For many people, the idea of speech therapy calls to mind images of children working to express themselves or of adults struggling to speak through a stutter. However, speech therapy is much more than that, and there are many benefits of speech therapy for elderly patients.
Speech therapy is a process that addresses problems with speaking and swallowing. These problems may occur for any number of reasons, and it can be vital for seniors’ overall health and ability to communicate. Some of the benefits of speech therapy for seniors include:
Speaking is the cornerstone of human communication. There are many reasons this ability may change over time, but one of the most common reasons seniors lose some of their ability to speak is as a result of a stroke. A stroke event may damage the part of the brain that controls speech functions, which may have different effects depending on the exact location of the damage.
Aphasia is the general medical term describing a loss in the ability to understand or express speech due to a disruption in the brain’s pathways. Expressive aphasia is when the patient cannot speak or has difficulty speaking, but has no change in their understanding. This type of difficulty does not stem from a problem in musculature but in the brain’s processing of speech impulses. Speech therapy works to support the brain’s attempts to create new pathways for speech. A speech therapist will create an individual treatment plan which may include spoken, written, or computer exercises. If possible, the goal is to restore the patient’s speaking ability. However, if the damage is too great, the therapist will work to determine the best compensatory techniques—other methods of communication—to maintain contact between the patient and their family, friends, and the world.
While expressive aphasia affects the patient’s ability to communicate, receptive aphasia affects their ability to understand. With this condition, a person speaks clearly and correctly but may not make sense. The person usually does not understand the speech of others. This is an issue of comprehension. Treatment is similar to the treatment for expressive aphasia and involves the support network of the patient to maintain the highest level of communication possible.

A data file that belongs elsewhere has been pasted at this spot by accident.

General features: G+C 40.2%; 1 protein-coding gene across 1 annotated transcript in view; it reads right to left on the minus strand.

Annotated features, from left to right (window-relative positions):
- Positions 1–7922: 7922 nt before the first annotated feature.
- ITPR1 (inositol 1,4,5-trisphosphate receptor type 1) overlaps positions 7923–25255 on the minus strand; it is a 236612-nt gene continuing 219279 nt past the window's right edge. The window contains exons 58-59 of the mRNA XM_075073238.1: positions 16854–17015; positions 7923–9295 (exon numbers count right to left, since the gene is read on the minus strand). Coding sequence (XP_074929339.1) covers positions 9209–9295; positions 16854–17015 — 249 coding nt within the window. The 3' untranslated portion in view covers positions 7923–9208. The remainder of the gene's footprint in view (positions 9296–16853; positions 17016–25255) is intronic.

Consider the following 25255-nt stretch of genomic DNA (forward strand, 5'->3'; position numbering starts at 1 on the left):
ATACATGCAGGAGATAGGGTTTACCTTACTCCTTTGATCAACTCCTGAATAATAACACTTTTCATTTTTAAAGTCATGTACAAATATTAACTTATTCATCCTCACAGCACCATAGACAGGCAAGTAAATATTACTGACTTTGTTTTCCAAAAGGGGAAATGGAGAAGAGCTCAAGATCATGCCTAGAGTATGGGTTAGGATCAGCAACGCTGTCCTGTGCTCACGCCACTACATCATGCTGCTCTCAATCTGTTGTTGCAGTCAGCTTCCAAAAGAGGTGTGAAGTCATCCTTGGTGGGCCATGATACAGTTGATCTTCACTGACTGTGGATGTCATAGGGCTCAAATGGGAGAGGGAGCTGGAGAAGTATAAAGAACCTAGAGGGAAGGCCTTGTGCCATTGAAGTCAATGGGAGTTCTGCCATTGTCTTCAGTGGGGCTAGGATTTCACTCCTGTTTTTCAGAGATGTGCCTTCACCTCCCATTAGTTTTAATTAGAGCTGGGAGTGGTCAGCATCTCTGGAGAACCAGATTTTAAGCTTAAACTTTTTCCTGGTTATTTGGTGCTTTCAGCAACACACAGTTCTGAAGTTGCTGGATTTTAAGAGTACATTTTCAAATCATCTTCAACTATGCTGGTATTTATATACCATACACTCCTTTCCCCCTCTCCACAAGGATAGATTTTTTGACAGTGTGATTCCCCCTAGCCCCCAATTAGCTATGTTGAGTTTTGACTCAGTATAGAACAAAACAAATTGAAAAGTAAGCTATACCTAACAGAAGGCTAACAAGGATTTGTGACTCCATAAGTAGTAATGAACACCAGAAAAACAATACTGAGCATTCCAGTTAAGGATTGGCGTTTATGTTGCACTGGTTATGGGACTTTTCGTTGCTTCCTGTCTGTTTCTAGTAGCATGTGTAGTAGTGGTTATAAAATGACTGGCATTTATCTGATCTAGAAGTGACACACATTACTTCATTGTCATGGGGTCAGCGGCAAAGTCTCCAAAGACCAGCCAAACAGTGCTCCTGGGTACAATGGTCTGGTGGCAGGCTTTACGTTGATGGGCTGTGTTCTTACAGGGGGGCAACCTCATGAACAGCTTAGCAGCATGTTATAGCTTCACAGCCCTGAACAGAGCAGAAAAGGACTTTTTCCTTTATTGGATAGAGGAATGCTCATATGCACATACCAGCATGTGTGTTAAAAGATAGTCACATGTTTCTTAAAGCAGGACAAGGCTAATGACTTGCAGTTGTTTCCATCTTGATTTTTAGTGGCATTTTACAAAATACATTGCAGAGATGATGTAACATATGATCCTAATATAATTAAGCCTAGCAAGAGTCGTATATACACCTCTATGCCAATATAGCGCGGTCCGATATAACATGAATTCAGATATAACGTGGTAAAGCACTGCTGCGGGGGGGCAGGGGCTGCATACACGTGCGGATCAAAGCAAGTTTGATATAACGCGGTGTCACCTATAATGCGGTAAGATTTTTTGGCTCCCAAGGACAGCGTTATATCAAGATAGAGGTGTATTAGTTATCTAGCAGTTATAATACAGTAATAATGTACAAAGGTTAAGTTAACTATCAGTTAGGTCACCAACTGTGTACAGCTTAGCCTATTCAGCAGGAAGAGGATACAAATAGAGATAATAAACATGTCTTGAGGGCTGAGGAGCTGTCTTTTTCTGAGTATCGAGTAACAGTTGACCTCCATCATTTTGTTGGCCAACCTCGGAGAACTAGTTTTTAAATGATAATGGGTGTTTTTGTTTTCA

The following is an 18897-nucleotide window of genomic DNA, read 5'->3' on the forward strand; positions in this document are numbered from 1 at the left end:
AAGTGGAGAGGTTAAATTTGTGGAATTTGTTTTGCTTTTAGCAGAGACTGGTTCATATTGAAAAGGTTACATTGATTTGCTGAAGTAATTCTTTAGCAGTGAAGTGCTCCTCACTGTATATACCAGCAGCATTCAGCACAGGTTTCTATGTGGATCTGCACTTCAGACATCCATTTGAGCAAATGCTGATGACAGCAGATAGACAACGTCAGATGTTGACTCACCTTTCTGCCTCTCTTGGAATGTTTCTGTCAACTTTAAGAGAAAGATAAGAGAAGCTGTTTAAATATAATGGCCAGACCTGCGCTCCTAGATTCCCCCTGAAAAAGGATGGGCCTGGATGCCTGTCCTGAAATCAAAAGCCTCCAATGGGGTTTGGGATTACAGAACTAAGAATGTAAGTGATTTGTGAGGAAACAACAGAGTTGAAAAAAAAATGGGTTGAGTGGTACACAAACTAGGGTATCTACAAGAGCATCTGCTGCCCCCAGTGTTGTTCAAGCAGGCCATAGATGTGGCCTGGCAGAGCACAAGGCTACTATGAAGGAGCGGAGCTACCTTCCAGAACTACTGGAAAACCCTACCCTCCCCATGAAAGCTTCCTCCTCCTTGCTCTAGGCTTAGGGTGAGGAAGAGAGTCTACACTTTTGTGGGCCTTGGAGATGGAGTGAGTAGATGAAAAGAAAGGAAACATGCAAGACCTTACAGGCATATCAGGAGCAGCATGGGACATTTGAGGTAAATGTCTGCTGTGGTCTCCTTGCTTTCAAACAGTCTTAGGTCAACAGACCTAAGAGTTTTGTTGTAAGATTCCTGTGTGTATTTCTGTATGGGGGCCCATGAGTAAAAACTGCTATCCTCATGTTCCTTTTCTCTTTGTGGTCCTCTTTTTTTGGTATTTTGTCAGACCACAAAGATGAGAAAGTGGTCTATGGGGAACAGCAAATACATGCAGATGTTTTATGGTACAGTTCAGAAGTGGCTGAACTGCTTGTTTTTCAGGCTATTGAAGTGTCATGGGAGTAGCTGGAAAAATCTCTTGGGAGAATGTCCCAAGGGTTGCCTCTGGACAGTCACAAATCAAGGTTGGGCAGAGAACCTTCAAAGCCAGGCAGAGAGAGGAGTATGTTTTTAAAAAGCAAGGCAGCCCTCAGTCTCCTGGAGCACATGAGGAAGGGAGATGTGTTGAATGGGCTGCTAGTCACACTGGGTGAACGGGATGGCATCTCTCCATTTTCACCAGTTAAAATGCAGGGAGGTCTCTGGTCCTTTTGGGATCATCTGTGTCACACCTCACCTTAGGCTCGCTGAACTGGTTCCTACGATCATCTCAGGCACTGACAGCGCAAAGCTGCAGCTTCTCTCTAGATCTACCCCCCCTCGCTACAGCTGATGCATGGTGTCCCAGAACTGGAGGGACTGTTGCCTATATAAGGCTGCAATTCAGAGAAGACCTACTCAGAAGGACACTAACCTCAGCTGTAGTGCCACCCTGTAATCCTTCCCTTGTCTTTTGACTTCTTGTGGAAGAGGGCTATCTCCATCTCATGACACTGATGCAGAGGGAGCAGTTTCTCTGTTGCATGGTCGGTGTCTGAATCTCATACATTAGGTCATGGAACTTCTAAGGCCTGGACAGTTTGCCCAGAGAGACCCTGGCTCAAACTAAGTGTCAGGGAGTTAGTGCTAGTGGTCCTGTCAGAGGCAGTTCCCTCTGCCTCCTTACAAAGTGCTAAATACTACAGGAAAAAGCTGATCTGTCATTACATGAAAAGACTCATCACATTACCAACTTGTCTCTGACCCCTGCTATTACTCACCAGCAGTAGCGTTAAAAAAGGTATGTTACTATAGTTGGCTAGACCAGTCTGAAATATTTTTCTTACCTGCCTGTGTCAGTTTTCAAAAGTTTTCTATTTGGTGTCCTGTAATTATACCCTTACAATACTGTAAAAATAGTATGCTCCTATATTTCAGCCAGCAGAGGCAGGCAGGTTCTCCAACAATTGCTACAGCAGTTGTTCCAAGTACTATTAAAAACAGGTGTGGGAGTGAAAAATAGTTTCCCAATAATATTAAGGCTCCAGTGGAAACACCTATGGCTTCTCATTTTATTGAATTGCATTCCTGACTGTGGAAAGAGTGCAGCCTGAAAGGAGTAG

Dysarthria is the medical term for difficulty with the coordination of the muscles that produce speech. These problems arise from a sensorimotor problem such as weakness, paralysis, or a change in muscle tone. This condition causes the person difficulty in communication; they may struggle in making sounds or may unintentionally substitute one word for another. The pitch and speed of speech are also compromised with these conditions. Treatments for dysarthria include speaker strategies, environmental medication, augmentative and alternative communication, and sometimes surgery. Speech therapy is a non-invasive means of addressing the problem without undergoing the stresses of surgical intervention.
Problems swallowing are referred to as dysphagia and are usually the result of a structural change in the swallowing mechanism. Patients may have difficulty with solids, liquids, or both. These changes may cause leaking of material from the digestive tract into the respiratory tract, which is called aspiration. The introduction of foreign material into the lungs can result in aspiration pneumonia which is difficult to treat and may result in death. Intervention by the speech therapist can prevent this by performing swallowing evaluations and making food modifications. The answer may be as simple as changing diets, thickening foods, or undergoing exercises to strengthen the underlying muscles.
Because structural changes in musculature may not be evident from the outside, it is possible to suffer from dysphagia and not be aware of it. This can result in extreme weight loss if the food that is being eaten isn’t reaching the stomach. The person is not receiving the benefit of the nutrition they are consuming. Even without symptoms, dysphagia must be treated. Even if the patient is not currently showing any ill effect, the possibility of aspiration always exists with dysphagia. Because of the danger that results from aspiration, treatment for dysphagia is a priority to ensure continued health. Speech therapists may suggest strategies for pacing and posture as a first-line intervention. Speech therapy assists the patient with maintaining their nutrition without invasive medical intervention whenever possible.
Speech therapy can have many benefits for the maintenance of health in older adults. By creating a treatment plan unique to each individual, speech therapy promotes the highest level of functioning possible for each patient.
Are you looking for speech therapy interventions for yourself or an elderly loved one? If you’re looking at a possible stay at a nursing home, it’s important to know that you are getting the best possible services. Download your free nursing home evaluation checklist. It will help you ask all the right questions on your next nursing home tour so that you can feel confident in your decision. Download your free checklist now!